• No August pictures at this time, though I may add a few later. Continuing the sorting and donating theme because most of it has happened this month, everyone knows about donation regrets that frequently happen because sorting and unloading generates such an emotional high... Chances are I'll schedule a few more pickups (with Vietnam Vets of America) and waiting until I better could assess what to keep and what not has been freeing and satisfying. Due to different box sizes ranging from standard small through medium to quite a few large, blogging a number doesn't say much, but twenty five (25) is the current count.
Watch This Space!
1. For a review of another launch team book, Start With Your People, about gathering your tribe and being a supporter;
2. For a serious blog about Previous City friend Markus Watson's fabulous Spirit Life and Leadership podcast. It's not only for pastors, teachers, deacons, elders, and seminary types (professors and students). It's for everyone because if we are alive, we are spiritual so we have a spiritual life!
Friday, July 19, 2019
Equal parts testimony, analysis, and exhortation, at first glance Terence Lester's soon to be released I See You: How Love Opens Our Eyes to Invisible People is about the growing population of homeless individuals along with assorted "others than us" we don't perceive as part of mainstream society. However, as the late, highly admired and regarded Henri Nouwen observed, everyone is impoverished in some way, and surprisingly, "that’s the place where God wants to dwell! 'How blessed are the poor,' Jesus says (Matthew 5:3). This means that our blessing is hidden in our poverty. ... Let’s dare to see our poverty as the land where our treasure is hidden." from Bread for the Journey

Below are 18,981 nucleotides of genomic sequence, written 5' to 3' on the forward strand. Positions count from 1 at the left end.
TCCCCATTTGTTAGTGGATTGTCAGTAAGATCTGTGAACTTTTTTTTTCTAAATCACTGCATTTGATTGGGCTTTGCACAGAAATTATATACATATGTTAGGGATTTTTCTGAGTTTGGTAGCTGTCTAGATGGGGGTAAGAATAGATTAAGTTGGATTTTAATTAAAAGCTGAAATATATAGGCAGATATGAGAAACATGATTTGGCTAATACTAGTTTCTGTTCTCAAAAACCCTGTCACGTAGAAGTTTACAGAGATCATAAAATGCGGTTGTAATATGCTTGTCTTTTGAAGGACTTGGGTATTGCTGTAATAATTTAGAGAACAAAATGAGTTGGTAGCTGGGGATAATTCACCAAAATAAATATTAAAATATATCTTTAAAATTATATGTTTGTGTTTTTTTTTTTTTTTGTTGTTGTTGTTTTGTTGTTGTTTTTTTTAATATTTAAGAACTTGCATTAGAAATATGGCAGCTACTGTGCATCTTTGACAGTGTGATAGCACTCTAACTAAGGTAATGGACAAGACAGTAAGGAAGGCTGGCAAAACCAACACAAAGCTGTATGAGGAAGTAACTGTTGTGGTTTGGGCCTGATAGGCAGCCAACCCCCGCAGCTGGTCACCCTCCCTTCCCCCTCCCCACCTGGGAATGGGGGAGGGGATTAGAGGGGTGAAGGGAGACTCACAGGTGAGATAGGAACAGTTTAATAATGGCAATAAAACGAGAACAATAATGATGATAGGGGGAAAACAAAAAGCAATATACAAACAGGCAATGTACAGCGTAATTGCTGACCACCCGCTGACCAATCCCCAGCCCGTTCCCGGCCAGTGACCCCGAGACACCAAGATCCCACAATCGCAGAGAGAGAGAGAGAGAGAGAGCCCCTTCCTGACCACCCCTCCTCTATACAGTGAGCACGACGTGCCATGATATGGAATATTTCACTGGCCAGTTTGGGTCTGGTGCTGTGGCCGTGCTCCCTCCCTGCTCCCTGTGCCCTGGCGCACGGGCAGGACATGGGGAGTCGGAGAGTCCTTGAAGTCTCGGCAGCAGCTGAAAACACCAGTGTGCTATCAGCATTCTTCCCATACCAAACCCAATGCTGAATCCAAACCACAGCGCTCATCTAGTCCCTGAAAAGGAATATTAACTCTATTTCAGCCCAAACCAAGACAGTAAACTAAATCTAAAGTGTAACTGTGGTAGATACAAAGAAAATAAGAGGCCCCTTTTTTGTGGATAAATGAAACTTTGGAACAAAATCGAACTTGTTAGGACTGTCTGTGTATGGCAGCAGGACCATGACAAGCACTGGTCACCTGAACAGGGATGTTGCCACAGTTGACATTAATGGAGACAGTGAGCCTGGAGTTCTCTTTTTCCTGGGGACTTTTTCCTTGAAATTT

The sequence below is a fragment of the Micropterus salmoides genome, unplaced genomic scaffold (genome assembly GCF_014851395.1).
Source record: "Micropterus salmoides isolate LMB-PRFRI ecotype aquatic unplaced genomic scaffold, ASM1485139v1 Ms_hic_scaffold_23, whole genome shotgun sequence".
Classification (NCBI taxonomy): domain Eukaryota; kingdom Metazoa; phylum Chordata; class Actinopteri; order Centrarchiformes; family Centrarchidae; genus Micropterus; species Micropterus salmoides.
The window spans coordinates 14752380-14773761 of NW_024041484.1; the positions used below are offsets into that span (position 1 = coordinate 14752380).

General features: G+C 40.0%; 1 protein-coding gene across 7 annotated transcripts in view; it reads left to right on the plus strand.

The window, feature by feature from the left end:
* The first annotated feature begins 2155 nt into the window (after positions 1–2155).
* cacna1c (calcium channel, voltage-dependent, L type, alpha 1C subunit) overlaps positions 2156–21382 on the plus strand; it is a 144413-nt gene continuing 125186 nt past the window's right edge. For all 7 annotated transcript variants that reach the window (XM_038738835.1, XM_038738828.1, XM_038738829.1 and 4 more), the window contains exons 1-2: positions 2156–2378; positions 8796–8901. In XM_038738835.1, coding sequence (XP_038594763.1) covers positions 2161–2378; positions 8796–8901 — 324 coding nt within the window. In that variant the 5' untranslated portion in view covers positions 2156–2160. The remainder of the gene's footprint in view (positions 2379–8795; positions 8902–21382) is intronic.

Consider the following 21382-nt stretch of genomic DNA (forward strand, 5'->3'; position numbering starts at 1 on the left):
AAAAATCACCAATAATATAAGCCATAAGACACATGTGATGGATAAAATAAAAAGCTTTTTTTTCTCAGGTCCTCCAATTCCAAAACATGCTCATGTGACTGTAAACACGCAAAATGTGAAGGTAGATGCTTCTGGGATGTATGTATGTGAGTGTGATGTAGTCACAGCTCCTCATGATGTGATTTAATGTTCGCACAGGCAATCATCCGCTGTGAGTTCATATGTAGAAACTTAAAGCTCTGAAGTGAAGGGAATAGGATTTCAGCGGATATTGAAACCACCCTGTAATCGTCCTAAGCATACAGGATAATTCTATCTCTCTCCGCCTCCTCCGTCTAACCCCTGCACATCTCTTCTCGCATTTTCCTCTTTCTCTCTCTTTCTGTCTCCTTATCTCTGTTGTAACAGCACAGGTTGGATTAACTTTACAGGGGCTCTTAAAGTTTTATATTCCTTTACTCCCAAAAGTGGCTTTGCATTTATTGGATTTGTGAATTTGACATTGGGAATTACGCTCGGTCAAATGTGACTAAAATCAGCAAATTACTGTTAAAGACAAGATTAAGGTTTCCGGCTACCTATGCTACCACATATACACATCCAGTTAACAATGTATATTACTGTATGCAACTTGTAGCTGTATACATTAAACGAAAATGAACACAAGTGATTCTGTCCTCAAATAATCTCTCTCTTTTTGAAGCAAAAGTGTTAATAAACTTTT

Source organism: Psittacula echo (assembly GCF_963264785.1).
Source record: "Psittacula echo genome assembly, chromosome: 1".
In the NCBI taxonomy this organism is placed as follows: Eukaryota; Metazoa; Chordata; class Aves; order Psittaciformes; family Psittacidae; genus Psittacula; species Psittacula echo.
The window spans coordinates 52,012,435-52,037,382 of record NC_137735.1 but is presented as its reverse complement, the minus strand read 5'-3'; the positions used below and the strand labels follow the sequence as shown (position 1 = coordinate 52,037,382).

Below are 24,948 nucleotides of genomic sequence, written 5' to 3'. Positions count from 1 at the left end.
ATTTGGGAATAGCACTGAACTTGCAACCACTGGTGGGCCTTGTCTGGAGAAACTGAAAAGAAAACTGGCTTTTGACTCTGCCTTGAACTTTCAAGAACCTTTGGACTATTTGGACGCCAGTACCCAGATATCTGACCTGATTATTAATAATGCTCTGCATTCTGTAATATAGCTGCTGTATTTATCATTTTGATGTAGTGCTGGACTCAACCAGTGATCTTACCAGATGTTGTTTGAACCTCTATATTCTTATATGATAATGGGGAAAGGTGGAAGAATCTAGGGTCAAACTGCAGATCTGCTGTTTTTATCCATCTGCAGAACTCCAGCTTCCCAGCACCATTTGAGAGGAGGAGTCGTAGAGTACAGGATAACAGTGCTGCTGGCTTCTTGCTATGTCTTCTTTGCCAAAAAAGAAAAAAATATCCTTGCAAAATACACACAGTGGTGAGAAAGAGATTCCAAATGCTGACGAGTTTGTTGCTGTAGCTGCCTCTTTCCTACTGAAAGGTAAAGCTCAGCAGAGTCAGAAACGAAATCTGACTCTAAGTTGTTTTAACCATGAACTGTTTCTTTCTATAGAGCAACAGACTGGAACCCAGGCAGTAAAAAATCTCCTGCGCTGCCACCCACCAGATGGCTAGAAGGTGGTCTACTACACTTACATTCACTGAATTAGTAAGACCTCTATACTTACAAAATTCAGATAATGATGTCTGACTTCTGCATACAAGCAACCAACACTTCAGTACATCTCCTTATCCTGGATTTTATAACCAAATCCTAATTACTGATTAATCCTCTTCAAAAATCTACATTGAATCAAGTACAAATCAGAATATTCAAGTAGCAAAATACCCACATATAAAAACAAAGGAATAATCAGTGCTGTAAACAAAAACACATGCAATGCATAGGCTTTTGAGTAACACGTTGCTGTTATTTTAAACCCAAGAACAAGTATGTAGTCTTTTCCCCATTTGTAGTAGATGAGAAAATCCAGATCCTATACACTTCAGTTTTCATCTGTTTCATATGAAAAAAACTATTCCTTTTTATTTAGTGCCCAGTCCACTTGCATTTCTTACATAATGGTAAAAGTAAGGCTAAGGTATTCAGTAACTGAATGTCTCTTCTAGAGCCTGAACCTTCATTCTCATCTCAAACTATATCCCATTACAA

So I See You is about all of us.
Terence tells us poverty of any kind is about lack of access, but that's only a starter. And yes, much of this book does focus on the economic and material impoverishment that often leads to individuals and families finding themselves without physical shelter, the poverty that happens because of lack of human connections, lack of a community of support and participation. Have you noticed how homelessness and poverty tend to be systemic and multi-generational? Lester dreams of eradicating (especially) systemic injustice. I see You chronicles the author's own experiences and his observations of others who've been poor; it particularly testifies to Terence's – and other's – experiences of being seen clearly enough to have their needs acted upon and met by people acting as God's agents—as God's eyes.